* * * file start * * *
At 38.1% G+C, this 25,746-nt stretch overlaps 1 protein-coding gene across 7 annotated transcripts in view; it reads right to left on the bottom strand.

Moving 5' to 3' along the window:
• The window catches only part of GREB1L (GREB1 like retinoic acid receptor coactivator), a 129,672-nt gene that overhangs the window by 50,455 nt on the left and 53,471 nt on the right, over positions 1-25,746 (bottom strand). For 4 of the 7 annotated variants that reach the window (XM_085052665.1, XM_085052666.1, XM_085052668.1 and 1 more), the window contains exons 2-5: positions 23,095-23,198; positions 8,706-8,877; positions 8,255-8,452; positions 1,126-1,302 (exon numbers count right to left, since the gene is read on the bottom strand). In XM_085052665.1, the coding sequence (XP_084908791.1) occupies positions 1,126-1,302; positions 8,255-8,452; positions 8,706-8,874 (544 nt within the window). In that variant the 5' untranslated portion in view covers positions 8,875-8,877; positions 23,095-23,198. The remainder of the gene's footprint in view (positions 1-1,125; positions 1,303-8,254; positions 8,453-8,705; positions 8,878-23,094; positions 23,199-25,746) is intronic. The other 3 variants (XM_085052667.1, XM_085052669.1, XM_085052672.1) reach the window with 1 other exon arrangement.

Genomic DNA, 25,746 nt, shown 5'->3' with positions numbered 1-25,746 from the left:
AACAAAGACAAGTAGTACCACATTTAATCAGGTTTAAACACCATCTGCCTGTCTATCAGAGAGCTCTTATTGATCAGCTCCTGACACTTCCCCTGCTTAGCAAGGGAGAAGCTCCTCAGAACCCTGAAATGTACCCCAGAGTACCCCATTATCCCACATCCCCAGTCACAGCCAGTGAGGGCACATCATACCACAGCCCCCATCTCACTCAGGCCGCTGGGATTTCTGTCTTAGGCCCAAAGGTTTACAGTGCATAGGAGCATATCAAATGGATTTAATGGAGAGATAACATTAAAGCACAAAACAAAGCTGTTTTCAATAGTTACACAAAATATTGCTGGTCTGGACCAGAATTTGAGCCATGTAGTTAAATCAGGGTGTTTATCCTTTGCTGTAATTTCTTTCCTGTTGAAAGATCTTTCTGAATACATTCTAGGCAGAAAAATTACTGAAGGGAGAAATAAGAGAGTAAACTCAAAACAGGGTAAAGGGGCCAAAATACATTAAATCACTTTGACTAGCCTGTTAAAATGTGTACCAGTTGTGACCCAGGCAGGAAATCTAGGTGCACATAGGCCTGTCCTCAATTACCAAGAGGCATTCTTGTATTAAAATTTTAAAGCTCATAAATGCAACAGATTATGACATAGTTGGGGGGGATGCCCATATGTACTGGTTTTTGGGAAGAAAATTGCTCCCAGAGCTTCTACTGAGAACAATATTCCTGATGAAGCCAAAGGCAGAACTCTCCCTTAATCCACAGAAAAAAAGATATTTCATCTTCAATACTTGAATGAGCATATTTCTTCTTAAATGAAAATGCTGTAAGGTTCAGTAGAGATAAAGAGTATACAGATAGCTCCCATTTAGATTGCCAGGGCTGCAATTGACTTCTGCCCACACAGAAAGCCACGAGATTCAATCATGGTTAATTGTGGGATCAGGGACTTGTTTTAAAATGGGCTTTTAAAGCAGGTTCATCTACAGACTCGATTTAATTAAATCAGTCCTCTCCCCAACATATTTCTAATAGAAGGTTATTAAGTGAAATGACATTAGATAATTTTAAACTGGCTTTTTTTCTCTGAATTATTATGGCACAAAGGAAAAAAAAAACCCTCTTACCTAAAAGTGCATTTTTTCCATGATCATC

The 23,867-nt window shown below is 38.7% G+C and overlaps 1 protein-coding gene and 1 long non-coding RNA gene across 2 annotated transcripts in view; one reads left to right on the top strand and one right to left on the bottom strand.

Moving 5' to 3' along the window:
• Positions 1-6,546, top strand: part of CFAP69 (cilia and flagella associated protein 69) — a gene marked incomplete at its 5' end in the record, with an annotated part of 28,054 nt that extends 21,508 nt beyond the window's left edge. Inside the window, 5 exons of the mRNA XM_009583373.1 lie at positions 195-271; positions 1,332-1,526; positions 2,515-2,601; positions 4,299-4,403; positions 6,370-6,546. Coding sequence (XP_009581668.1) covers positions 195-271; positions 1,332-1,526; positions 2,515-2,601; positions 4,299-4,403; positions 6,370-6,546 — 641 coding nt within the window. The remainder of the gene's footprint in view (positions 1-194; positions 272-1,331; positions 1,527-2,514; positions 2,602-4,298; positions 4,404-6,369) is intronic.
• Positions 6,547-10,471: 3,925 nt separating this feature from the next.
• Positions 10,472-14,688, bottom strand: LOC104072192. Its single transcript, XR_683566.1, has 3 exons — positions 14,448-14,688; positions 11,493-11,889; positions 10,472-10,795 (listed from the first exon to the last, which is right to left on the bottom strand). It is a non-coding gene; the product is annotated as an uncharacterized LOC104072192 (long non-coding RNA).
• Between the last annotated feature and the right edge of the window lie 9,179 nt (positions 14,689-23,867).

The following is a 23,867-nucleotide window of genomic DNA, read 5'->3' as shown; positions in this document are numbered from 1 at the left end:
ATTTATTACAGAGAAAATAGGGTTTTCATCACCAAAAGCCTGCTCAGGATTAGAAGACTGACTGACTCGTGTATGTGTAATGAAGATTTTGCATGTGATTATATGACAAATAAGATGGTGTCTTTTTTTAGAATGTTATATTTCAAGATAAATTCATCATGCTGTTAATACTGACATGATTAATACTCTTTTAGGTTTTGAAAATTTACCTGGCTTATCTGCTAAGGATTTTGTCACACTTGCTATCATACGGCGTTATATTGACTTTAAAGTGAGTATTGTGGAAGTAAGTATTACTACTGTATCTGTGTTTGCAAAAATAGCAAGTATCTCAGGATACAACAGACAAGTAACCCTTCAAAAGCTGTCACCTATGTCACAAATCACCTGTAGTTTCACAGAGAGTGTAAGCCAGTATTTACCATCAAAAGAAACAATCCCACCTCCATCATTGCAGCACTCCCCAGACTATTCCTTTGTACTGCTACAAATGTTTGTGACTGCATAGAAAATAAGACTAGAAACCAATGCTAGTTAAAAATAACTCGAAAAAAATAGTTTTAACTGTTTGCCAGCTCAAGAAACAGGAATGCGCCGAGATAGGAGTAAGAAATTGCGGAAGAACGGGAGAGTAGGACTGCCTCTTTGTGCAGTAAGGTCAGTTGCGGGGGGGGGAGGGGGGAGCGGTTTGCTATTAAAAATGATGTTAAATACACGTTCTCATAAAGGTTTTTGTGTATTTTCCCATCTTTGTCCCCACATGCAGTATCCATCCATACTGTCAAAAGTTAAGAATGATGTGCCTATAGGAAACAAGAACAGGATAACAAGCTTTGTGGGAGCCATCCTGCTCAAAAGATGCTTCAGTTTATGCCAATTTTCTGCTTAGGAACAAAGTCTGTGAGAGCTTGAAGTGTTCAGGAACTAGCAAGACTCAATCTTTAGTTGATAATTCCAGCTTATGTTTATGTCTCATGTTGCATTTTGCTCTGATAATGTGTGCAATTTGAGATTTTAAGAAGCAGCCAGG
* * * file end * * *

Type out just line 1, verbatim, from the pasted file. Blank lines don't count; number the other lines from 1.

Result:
At 38.1% G+C, this 25,746-nt stretch overlaps 1 protein-coding gene across 7 annotated transcripts in view; it reads right to left on the bottom strand.